devising fair and efficient responses - and it is clear that we have a
long way to go - there will be innocent victims. Unemployment rates will
rise. We must do a much better job of ensuring that these innocent
victims are protected.

Mr. Chairman, at the request of finance ministers we have been working
to increase collaboration between the Bank and the Fund. Ministers asked
us to review our division of labor and we have done that in a spirit of
true partnership.

Our roles are clearly different. The Fund's mandate covers surveillance,
exchange rate matters, balance of payments, growth-oriented
stabilization policies and their related instruments. The Bank has a
mandate for the composition and appropriateness of development programs
and priorities, including structural and sectoral policies - and
therefore, by building a sound basis for development, a responsibility
for crisis prevention.

At this moment of crisis, with private sector funds withdrawing from
emerging markets, IMF resources strained, and little direct support from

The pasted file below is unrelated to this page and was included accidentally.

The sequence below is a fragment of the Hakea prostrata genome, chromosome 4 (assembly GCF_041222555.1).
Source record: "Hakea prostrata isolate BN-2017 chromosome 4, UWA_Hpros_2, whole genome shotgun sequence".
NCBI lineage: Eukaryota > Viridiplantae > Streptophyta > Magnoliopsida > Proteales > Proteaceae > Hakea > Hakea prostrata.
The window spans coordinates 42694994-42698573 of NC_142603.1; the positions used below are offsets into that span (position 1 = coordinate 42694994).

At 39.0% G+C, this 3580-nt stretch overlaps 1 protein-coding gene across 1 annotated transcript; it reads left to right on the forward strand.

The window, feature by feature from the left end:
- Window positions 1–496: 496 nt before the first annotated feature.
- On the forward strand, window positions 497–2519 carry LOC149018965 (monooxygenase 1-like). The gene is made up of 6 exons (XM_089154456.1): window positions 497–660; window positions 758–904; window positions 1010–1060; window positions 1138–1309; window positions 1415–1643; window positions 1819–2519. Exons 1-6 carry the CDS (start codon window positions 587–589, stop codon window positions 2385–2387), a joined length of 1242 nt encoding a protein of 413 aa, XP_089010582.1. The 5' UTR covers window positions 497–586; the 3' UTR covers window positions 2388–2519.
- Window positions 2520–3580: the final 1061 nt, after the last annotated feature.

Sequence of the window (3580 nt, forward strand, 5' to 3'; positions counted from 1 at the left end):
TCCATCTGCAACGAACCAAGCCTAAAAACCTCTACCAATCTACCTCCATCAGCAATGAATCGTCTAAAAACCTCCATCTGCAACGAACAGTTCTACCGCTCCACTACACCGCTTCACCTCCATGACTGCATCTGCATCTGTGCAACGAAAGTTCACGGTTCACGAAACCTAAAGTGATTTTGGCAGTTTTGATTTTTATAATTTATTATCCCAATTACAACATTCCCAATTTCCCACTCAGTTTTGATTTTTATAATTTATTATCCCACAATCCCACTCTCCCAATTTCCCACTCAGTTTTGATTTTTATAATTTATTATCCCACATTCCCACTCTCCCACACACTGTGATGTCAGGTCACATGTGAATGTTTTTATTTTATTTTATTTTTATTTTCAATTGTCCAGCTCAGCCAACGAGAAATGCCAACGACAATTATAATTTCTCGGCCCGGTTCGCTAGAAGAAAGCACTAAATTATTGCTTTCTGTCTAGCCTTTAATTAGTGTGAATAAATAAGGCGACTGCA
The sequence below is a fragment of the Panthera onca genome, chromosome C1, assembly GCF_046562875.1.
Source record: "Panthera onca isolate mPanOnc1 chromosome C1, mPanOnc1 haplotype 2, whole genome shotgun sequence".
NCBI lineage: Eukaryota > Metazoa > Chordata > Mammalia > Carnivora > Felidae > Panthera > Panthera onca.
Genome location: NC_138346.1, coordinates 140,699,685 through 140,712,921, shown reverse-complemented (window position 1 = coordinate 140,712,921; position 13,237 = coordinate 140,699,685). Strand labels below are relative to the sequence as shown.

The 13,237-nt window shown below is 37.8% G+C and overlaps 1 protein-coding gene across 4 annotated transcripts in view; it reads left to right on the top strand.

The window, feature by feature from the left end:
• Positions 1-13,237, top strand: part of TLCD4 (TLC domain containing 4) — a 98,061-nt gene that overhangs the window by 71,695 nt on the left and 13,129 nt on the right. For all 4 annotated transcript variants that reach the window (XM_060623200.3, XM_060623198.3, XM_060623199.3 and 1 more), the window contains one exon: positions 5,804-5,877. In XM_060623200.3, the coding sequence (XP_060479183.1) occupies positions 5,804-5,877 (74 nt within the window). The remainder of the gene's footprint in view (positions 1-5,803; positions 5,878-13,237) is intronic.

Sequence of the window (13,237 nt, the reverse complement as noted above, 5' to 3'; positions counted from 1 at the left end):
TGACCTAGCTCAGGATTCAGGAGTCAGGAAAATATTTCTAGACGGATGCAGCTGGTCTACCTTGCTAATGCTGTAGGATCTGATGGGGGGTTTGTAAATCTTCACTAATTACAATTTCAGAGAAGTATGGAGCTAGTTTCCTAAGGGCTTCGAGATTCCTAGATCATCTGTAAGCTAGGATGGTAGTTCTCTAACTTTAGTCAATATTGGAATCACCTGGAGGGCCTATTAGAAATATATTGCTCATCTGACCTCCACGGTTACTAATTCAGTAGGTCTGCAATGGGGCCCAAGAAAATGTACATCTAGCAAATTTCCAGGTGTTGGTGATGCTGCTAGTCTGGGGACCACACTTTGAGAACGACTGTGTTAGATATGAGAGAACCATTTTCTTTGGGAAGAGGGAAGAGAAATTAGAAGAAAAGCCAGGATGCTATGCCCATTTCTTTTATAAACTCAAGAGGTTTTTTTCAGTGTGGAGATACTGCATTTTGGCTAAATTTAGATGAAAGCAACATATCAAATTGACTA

more wealthy nations, we recognize the obligation to be a
counter-cyclical lender, committed to help where it is needed. Not just
in the crisis countries but for our many clients who are excellent
performers - but who are caught short in the current squeeze for funds
in the global markets. Yes, we must help them so that they do not become
crisis countries.

Yes, we must come in quickly in crisis countries to make sure that
social, institutional, and policy reform can take immediate root and are
integral parts of the overall program - that the responses to the crisis
enhance long-term recovery.

Yes, we must come in quickly with emergency social assistance. But ours
is a different role from that of the Fund. We can be an emergency
lender, but we cannot be a liquidity lender. Given our financial